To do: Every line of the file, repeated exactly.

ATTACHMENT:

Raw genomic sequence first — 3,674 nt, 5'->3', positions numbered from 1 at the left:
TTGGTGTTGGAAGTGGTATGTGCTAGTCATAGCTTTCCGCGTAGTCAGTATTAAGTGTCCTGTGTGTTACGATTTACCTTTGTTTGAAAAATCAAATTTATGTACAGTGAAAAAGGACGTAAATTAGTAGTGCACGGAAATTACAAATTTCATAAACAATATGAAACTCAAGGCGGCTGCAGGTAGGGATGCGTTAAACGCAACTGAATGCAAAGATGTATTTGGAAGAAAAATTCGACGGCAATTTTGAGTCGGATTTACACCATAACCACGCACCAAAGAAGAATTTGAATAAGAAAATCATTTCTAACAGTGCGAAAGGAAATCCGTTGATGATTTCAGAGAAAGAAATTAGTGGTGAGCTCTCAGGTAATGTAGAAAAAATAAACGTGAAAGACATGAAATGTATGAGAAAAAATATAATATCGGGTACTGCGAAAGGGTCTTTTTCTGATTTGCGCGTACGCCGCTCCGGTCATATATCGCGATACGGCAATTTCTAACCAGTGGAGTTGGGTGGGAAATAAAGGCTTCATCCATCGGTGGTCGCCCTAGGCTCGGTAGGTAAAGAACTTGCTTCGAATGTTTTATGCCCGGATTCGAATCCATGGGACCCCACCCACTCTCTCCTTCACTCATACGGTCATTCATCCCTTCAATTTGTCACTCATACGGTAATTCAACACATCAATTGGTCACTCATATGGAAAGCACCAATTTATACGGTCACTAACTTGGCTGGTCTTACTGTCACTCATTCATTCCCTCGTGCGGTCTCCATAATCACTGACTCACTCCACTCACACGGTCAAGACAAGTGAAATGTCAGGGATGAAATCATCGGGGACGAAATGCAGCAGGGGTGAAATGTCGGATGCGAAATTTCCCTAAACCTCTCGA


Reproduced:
Raw genomic sequence first — 3,674 nt, 5'->3', positions numbered from 1 at the left:
TTGGTGTTGGAAGTGGTATGTGCTAGTCATAGCTTTCCGCGTAGTCAGTATTAAGTGTCCTGTGTGTTACGATTTACCTTTGTTTGAAAAATCAAATTTATGTACAGTGAAAAAGGACGTAAATTAGTAGTGCACGGAAATTACAAATTTCATAAACAATATGAAACTCAAGGCGGCTGCAGGTAGGGATGCGTTAAACGCAACTGAATGCAAAGATGTATTTGGAAGAAAAATTCGACGGCAATTTTGAGTCGGATTTACACCATAACCACGCACCAAAGAAGAATTTGAATAAGAAAATCATTTCTAACAGTGCGAAAGGAAATCCGTTGATGATTTCAGAGAAAGAAATTAGTGGTGAGCTCTCAGGTAATGTAGAAAAAATAAACGTGAAAGACATGAAATGTATGAGAAAAAATATAATATCGGGTACTGCGAAAGGGTCTTTTTCTGATTTGCGCGTACGCCGCTCCGGTCATATATCGCGATACGGCAATTTCTAACCAGTGGAGTTGGGTGGGAAATAAAGGCTTCATCCATCGGTGGTCGCCCTAGGCTCGGTAGGTAAAGAACTTGCTTCGAATGTTTTATGCCCGGATTCGAATCCATGGGACCCCACCCACTCTCTCCTTCACTCATACGGTCATTCATCCCTTCAATTTGTCACTCATACGGTAATTCAACACATCAATTGGTCACTCATATGGAAAGCACCAATTTATACGGTCACTAACTTGGCTGGTCTTACTGTCACTCATTCATTCCCTCGTGCGGTCTCCATAATCACTGACTCACTCCACTCACACGGTCAAGACAAGTGAAATGTCAGGGATGAAATCATCGGGGACGAAATGCAGCAGGGGTGAAATGTCGGATGCGAAATTTCCCTAAACCTCTCGA